What sort of writer am I?

Thinking spring!

There’s cherries to be picking!

First, I’m a writer who never has enough time. I write, but never as much as I want to write.

On the other hand, I’m a writer who always has something to write about because I actually live a life that isn’t 24/7/365 in a chair in front of a computer.

Summer is difficult time-wise: the fruit is in season, and there is a lot of it. We have it for a reason, several reasons, actually: it’s good; it’s healthy–we know what’s been sprayed on it; there’s an abundance of it that we wouldn’t have on our table if we were buying it at the markets; there’s a great variety; I love to garden; and, our lifestyle has it’sown built-in exercise–we don’t need a gym.

You’ll notice that I didn’t say, “it’s free.” It isn’t free. It takes a good deal of time, which is money, and it even takes real money to have a successful orchard, or garden of any kind.

We’ve heard our share of comments like, “You’re so lucky,” “I wish I had fruit trees,” and “I wish I had what you have.”

Actually, very few people would like doing what a person has to do to have “what I have.” It is a lot of work. It requires a person to be able to lift, climb, haul, rake, push, pull, cut, saw, hammer, fix lawnmowers, diggers and tillers; you have to do it when the wind blows and when the sun shines; early and late . . . there are endless chores that go along with having a lovely, successful garden; and many times when you have to be outdoors when you’d rather be indoors, out of the weather, doing something else–writing, for instance.

One thing taking care of my estate does that might not seem important to many people, but is to me, is that it gives me times to think. Sometimes I think actively; more often I let my mind rest–and you’d be amazed at what it comes up with without any conscious intention of mine. That’s a very good thing for a writer.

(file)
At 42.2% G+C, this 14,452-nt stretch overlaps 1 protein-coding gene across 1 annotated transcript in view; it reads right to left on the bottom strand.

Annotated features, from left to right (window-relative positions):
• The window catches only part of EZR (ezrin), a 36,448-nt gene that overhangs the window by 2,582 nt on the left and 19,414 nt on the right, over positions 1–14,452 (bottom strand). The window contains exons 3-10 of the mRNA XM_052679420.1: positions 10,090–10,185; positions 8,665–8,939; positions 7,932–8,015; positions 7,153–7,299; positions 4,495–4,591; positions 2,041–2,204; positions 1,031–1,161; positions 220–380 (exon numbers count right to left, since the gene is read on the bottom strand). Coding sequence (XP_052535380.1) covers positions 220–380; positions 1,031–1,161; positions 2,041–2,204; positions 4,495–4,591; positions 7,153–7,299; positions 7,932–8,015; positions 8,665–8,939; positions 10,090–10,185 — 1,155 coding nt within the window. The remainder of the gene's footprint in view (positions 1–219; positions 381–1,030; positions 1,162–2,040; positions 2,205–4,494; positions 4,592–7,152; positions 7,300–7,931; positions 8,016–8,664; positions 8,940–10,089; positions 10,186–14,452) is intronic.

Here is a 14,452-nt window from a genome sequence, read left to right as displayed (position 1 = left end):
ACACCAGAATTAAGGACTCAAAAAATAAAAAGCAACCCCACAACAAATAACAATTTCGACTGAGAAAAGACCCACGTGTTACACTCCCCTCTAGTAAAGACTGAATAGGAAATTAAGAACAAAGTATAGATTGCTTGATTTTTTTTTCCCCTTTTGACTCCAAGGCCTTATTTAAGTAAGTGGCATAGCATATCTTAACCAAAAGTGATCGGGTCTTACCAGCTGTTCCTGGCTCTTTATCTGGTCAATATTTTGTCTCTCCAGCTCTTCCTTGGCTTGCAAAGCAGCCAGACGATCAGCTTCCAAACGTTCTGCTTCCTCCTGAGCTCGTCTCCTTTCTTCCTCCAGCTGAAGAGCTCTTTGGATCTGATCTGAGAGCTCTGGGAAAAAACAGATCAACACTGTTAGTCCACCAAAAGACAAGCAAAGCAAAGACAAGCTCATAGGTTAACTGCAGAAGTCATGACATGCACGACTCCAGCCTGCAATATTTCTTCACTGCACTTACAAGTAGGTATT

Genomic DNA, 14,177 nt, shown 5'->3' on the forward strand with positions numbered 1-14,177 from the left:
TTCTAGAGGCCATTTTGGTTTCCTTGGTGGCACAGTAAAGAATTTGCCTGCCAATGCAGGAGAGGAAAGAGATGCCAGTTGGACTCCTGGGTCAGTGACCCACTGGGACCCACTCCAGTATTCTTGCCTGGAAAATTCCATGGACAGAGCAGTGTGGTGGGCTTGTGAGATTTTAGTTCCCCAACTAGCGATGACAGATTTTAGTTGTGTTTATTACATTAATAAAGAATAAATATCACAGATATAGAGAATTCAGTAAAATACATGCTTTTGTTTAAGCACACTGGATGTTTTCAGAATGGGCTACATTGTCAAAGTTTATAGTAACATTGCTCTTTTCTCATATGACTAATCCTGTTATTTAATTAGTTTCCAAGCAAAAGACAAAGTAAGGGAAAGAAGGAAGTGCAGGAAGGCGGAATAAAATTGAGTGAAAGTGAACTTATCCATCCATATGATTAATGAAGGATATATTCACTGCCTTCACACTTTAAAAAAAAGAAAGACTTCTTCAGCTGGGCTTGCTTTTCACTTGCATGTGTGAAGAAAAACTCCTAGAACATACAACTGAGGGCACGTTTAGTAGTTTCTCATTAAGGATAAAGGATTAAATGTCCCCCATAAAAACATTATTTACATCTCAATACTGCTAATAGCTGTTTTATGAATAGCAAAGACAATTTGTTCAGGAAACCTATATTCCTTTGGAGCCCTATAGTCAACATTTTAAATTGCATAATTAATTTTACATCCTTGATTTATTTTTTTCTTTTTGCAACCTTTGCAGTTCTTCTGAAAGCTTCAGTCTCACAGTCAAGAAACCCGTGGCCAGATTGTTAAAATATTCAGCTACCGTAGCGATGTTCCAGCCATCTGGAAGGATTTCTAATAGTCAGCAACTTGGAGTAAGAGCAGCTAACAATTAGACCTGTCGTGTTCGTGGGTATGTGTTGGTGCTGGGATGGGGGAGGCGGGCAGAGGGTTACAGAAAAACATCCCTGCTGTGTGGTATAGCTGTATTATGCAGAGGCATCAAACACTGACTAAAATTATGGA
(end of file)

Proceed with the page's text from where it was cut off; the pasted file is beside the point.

The sort of writer I am is one with a fertile mind, a lifetime of real experience, enough time to sift, sort and juxtapose the stuff in my head, some talent–all the makings of a pretty good writer: I only need a few more hours in the day!

Just the same, I write most everyday and, like the tortoise, I think I’m going to get to the finish line.

Mona L S Baisch

How to (or how NOT to) keep a journal . . .

nd their way

Books, notebooks, scrapbooks, pictures, all find their way to every available surface . . .

I’ve never been very good about keeping my journals and notes in one place. They get scattered helter-skelter in various notebooks, on envelopes and odd papers, and on an assortment of electronic devise. And, I’ve been doing this for years. Decades, even.

There ought to be a better way.

I never find time to transcribe the odd bits into one central location—notebook, journal, or computer. My notes are as scattered as my life and, some might say, my mind.

Or, you might say, it’s just who I am. Complex. Living several lives at once—and all, more or less, in just one location. I’m not a world traveler; in fact, I rarely leave home for more than a few hours.

It’s just that I can’t take the same journal with me everywhere I go. It’s never on the porch or in the garden when I need it. I find what’s closest at hand, before I lose my train of thought. I run to the greenhouse, the studio, the garage; find an envelope on the table, or a paper towel in the kitchen.

I would carry a small notepad, but I usually don’t have a pocket. My purse is filled with scraps and scribbles on paper napkins and cash register receipts.

The best I can say for myself is that I have thoughts. Lots of them. And quite a few of them that I think are worth writing down somewhere. I often wonder if they find themselves into other hands, to be read by other eyes, some of them. They’re very safe, though: No one else can read my writing: They’re very safe.

Mona L S Baisch